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first_imgMahendra Singh overtook Rahul Dravid to become the second most capped player for India in international cricket as he played his 505th match for India in the Super Four of Asia Cup 2018 against Pakistan on Sunday.At the Dubai International Stadium, Dhoni marked his 505th game with some good work behind the stumps and as usual, helped India to get a big Decision Review System (DRS) call right.Before Dhoni, Rahul Dravid was the second most capped player for India with 504 caps in international cricket. Sachin Tendulkar leads the list with a record 664 matches for India.Dhoni is the most experienced player in the 16-member squad at the Asia Cup 2018 and his wealth of experience comes handy every time there’s a need of change in bowling and fielding plans.Asia Cup 2018, India vs Pakistan: Live Blog | Live Cricket Score | ScorecardIn the 505 matches for India, Dhoni has scored 16,268 runs, including 15 hundreds and 102 fifties. He has played 90 Test matches, 322 ODIs and 93 T20Is.On Sunday, India got their first wicket against Pakistan after they took a brilliant DRS review. Chahal has trapped Imam-ul-Haq leg before wicket but the umpire had not given it an out. Captain Rohit Sharma looked towards Dhoni asking if he should go for the review and Dhoni immediately gave a nod. Dhoni and Rohit’s decision turned out to be correct, India got the breakthrough and Dhoni’s brilliance with the system came to the fore once again.Also read – Asia Cup 2018: Happy to have got my 50th ODI wicket against Pakistan, says ChahaladvertisementDhoni also holds the record for playing the most number of international matches as captain (331). Dhoni is the only captain to win all three ICC tournament – ODI World Cup, World T20 and Champions Trophy and he’s also the most successful ODI captain in Indian cricket history.Experts have backed Dhoni to continue till the 2019 ICC World Cup because most believe that his quality behind the stumps and his experience of captaincy is beyond replacement at the moment.last_img read more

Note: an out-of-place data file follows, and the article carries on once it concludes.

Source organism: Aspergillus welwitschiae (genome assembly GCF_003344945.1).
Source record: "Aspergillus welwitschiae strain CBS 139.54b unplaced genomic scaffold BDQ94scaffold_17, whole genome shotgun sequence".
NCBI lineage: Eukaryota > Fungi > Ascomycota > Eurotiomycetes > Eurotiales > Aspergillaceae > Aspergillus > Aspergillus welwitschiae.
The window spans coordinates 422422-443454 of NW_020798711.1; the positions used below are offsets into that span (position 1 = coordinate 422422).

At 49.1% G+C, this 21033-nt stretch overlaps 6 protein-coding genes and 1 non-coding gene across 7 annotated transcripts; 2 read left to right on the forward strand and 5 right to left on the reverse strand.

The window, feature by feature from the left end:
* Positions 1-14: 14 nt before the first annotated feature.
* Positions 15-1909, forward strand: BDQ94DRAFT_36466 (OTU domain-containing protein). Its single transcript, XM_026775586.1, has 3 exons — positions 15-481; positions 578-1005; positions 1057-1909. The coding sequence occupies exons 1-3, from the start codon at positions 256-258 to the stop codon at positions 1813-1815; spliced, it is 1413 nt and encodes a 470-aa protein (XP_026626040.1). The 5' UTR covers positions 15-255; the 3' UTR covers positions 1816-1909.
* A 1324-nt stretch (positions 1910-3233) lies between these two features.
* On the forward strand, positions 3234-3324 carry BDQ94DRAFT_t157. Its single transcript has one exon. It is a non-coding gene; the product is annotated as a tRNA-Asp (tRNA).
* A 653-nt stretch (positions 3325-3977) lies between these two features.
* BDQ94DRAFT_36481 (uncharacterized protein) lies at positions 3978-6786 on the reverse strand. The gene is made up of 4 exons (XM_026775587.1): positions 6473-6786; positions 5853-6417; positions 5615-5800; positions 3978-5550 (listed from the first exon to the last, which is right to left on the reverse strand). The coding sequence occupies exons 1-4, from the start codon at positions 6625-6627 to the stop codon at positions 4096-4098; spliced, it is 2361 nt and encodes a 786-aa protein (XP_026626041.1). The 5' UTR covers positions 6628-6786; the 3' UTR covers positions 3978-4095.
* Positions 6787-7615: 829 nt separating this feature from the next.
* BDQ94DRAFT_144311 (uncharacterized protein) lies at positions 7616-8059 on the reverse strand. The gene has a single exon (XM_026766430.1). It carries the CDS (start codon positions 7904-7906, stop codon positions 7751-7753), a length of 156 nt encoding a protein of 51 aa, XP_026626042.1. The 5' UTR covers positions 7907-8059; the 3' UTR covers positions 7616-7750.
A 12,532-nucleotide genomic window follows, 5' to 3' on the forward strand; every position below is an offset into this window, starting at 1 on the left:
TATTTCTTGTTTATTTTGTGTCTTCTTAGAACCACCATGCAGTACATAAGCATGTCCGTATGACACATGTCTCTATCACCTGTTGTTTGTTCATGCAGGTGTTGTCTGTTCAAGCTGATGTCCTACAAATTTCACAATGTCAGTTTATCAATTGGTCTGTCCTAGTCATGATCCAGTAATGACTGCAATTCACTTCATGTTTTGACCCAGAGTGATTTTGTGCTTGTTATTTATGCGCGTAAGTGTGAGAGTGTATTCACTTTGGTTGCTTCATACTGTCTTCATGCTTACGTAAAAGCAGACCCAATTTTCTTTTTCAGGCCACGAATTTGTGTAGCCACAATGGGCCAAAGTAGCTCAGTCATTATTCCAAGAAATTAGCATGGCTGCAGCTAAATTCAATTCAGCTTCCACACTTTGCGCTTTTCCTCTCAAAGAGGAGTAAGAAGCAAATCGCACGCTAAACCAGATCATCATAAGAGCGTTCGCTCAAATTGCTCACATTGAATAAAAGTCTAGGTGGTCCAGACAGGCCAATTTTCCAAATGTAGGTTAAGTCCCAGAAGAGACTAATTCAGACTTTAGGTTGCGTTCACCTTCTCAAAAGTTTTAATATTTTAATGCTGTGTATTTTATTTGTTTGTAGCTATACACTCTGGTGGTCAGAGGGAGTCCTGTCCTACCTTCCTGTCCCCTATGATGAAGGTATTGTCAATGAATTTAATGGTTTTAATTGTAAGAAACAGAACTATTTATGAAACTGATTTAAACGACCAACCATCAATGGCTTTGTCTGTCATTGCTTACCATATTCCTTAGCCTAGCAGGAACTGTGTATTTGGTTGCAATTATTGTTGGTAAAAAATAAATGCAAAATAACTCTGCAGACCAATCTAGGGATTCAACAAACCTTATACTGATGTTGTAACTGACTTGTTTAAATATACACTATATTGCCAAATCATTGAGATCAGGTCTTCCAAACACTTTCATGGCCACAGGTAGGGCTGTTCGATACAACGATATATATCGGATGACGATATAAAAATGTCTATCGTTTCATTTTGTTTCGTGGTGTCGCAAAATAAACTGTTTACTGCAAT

first_img … we have a small favour to ask. More people, like you, are reading and supporting the Guardian’s independent, investigative journalism than ever before. And unlike many news organisations, we made the choice to keep our reporting open for all, regardless of where they live or what they can afford to pay.The Guardian will engage with the most critical issues of our time – from the escalating climate catastrophe to widespread inequality to the influence of big tech on our lives. At a time when factual information is a necessity, we believe that each of us, around the world, deserves access to accurate reporting with integrity at its heart.Our editorial independence means we set our own agenda and voice our own opinions. Guardian journalism is free from commercial and political bias and not influenced by billionaire owners or shareholders. This means we can give a voice to those less heard, explore where others turn away, and rigorously challenge those in power.We hope you will consider supporting us today. We need your support to keep delivering quality journalism that’s open and independent. Every reader contribution, however big or small, is so valuable. Support The Guardian from as little as $1 – and it only takes a minute. Thank you. Share on Messenger The Recap: sign up for the best of the Guardian’s sport coverage Commonwealth Games 2018 Commonwealth Games British cycling has been short on heartwarming tales of late so how timely that Charlie Tanfield, a student who lives in a shared house and glues his own tyres, should emerge from the amateur ranks to produce one of the great breakthrough seasons.The 21-year-old won Commonwealth gold in the 4,000m individual pursuit in Brisbane on Friday to add to his world championships victory last month. It has been a remarkable rise to prominence for a cyclist who turned up at a national championships two years ago having not competed on a track since the age of 15.Even more impressive is that he has forged his own success outside a British Cycling system awash with money as part of the self-funded KGF team. They are bankrolled not by lottery money or a major conglomerate but student loans and full-time jobs. Tanfield, a mechanical engineering student at the University of Derby, moved into a house in the city with his team-mates Jacob Tipper, Dan Bigham and Jonathan Wale to be close to the velodrome and devote as much time as possible to their mission to break into the national squad. Tanfield and Bigham did just that and sooner than expected, earning the right to compete for Great Britain at the world championships in Apeldoorn, in the Netherlands. On his first appearance in a British vest, Tanfield became world champion in the team pursuit.“The results just keep on coming and it’s so good to keep on proving myself on the world stage,” Tanfield said. “It’s unbelievable. Two years ago when I went to the nationals it was my first time round a track since I was 15 and my ultimate goal was to get to a Commonwealth Games. I think I’ve achieved a bit more than that now.”In qualifying in Queensland, Tanfield had come within less than a second of breaking the world record, progressing to the final in 4min 11.46sec, a Commonwealth best mark. “During the race I was thinking: ‘This is on,’” he said. “I could hear the commentator saying I was on world record splits. I didn’t even look at the lap board until two laps to go because I was concentrating on my ride. I just missed out. With 500 to go I hit a wall but I’m not too bothered.”Tanfield faced Scotland’s John Archibald, a new team-mate at KGF who had considered cycling as merely a hobby until last summer, in the final. Archibald was aiming to make it two golds in less than an hour for his family after his sister, the Olympic champion Katie Archibald, had won the women’s 3,000m pursuit. Cycling Share on Facebook Share on LinkedIn Topics Since you’re here… Share on WhatsAppcenter_img Share on Twitter Australia sport Share on Pinterest Reuse this content Read more Share via Email But Tanfield got off to a blistering start and, despite deteriorating rapidly over the last kilometre, managed to hold on for victory in 4:15.952, beating Archibald by 0.704sec.“It was absolutely epic,” said Tanfield. “I knew I was in a good place after qualifying but towards the end of that race I thought I almost messed it up but I managed to hold on until the finish so I’m absolutely ecstatic with the result.”Draped in the St George’s Cross flag, Tanfield leaned over the barrier inside the velodrome to embrace his mother who had travelled over from England. While he might be out in the bars of Australia’s Gold Coast celebrating, his mum said she was jetlagged so would be toasting his victory with a cup of tea at 4am.Katie Archibald said there would be celebrations in her clan too. “The Archibalds aren’t known for parties but this is going to be the biggest Friday night we’ve had in a while,” she said.Archibald, a former swimmer from Milngavie, a town six miles outside Glasgow, is one of the quirkiest characters in British cycling but her eccentricities do not obscure a ferocious competitive spirit.She found herself trailing Australia’s Rebecca Wiasak after the home favourite made a fast start that she was unable to maintain. Archibald narrowed the gap from 1,250m onwards before taking advantage of her tiring opponent in the final two laps, posting a time of 3:26.088.Speaking after the race, Archibald joked she “never really expected” her brother to feature in a Commonwealth final.“Maybe it’s because I’m his sister, you get used to seeing this normal person,” she said.Archibald had earlier set a Commonwealth Games record of 3:24.119 in qualifying, which was previously held by England’s Joanna Rowsell Shand.“It means a lot,” said Archibald, who won bronze in the event at her home Games in Glasgow four years ago. “Especially in the individual pursuit because it’s not an Olympic event. I didn’t schedule for a Commonwealth record at all.“You look at my splits, they were all over the place. I come out too fast but then you can’t put the brakes on, you can’t say: ‘This is too much.’ You’ve got to control the decline. I still died a death in the final but it was better paced.” Support The Guardian news Commonwealth Games: Sarah Vasey outshines club mate Peaty with gold Read morelast_img read more